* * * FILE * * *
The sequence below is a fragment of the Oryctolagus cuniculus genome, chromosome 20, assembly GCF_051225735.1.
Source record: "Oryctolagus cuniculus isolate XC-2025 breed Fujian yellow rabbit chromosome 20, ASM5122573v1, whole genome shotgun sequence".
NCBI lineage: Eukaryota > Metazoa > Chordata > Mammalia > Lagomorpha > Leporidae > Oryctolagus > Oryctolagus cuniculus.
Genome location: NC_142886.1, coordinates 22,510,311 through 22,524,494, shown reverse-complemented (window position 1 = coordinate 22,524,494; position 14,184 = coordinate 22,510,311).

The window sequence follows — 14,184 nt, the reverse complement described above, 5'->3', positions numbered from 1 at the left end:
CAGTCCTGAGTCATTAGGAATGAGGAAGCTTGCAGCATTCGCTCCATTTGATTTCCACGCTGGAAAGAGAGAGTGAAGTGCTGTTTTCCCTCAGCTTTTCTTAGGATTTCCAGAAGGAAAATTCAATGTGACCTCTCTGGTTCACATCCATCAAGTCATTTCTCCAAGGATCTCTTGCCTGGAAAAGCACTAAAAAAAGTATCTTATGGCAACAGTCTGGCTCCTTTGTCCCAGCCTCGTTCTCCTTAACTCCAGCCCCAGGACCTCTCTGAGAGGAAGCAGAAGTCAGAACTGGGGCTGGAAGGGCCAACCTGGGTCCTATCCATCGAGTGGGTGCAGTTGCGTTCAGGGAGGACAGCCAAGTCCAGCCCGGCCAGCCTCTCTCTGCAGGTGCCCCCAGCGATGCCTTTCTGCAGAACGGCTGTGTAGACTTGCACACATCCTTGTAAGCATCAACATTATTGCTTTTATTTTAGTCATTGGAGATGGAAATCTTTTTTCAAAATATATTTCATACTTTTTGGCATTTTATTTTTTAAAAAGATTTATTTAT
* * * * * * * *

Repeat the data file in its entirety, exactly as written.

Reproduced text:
The sequence below is a fragment of the Oryctolagus cuniculus genome, chromosome 20, assembly GCF_051225735.1.
Source record: "Oryctolagus cuniculus isolate XC-2025 breed Fujian yellow rabbit chromosome 20, ASM5122573v1, whole genome shotgun sequence".
NCBI lineage: Eukaryota > Metazoa > Chordata > Mammalia > Lagomorpha > Leporidae > Oryctolagus > Oryctolagus cuniculus.
Genome location: NC_142886.1, coordinates 22,510,311 through 22,524,494, shown reverse-complemented (window position 1 = coordinate 22,524,494; position 14,184 = coordinate 22,510,311).

The window sequence follows — 14,184 nt, the reverse complement described above, 5'->3', positions numbered from 1 at the left end:
CAGTCCTGAGTCATTAGGAATGAGGAAGCTTGCAGCATTCGCTCCATTTGATTTCCACGCTGGAAAGAGAGAGTGAAGTGCTGTTTTCCCTCAGCTTTTCTTAGGATTTCCAGAAGGAAAATTCAATGTGACCTCTCTGGTTCACATCCATCAAGTCATTTCTCCAAGGATCTCTTGCCTGGAAAAGCACTAAAAAAAGTATCTTATGGCAACAGTCTGGCTCCTTTGTCCCAGCCTCGTTCTCCTTAACTCCAGCCCCAGGACCTCTCTGAGAGGAAGCAGAAGTCAGAACTGGGGCTGGAAGGGCCAACCTGGGTCCTATCCATCGAGTGGGTGCAGTTGCGTTCAGGGAGGACAGCCAAGTCCAGCCCGGCCAGCCTCTCTCTGCAGGTGCCCCCAGCGATGCCTTTCTGCAGAACGGCTGTGTAGACTTGCACACATCCTTGTAAGCATCAACATTATTGCTTTTATTTTAGTCATTGGAGATGGAAATCTTTTTTCAAAATATATTTCATACTTTTTGGCATTTTATTTTTTAAAAAGATTTATTTAT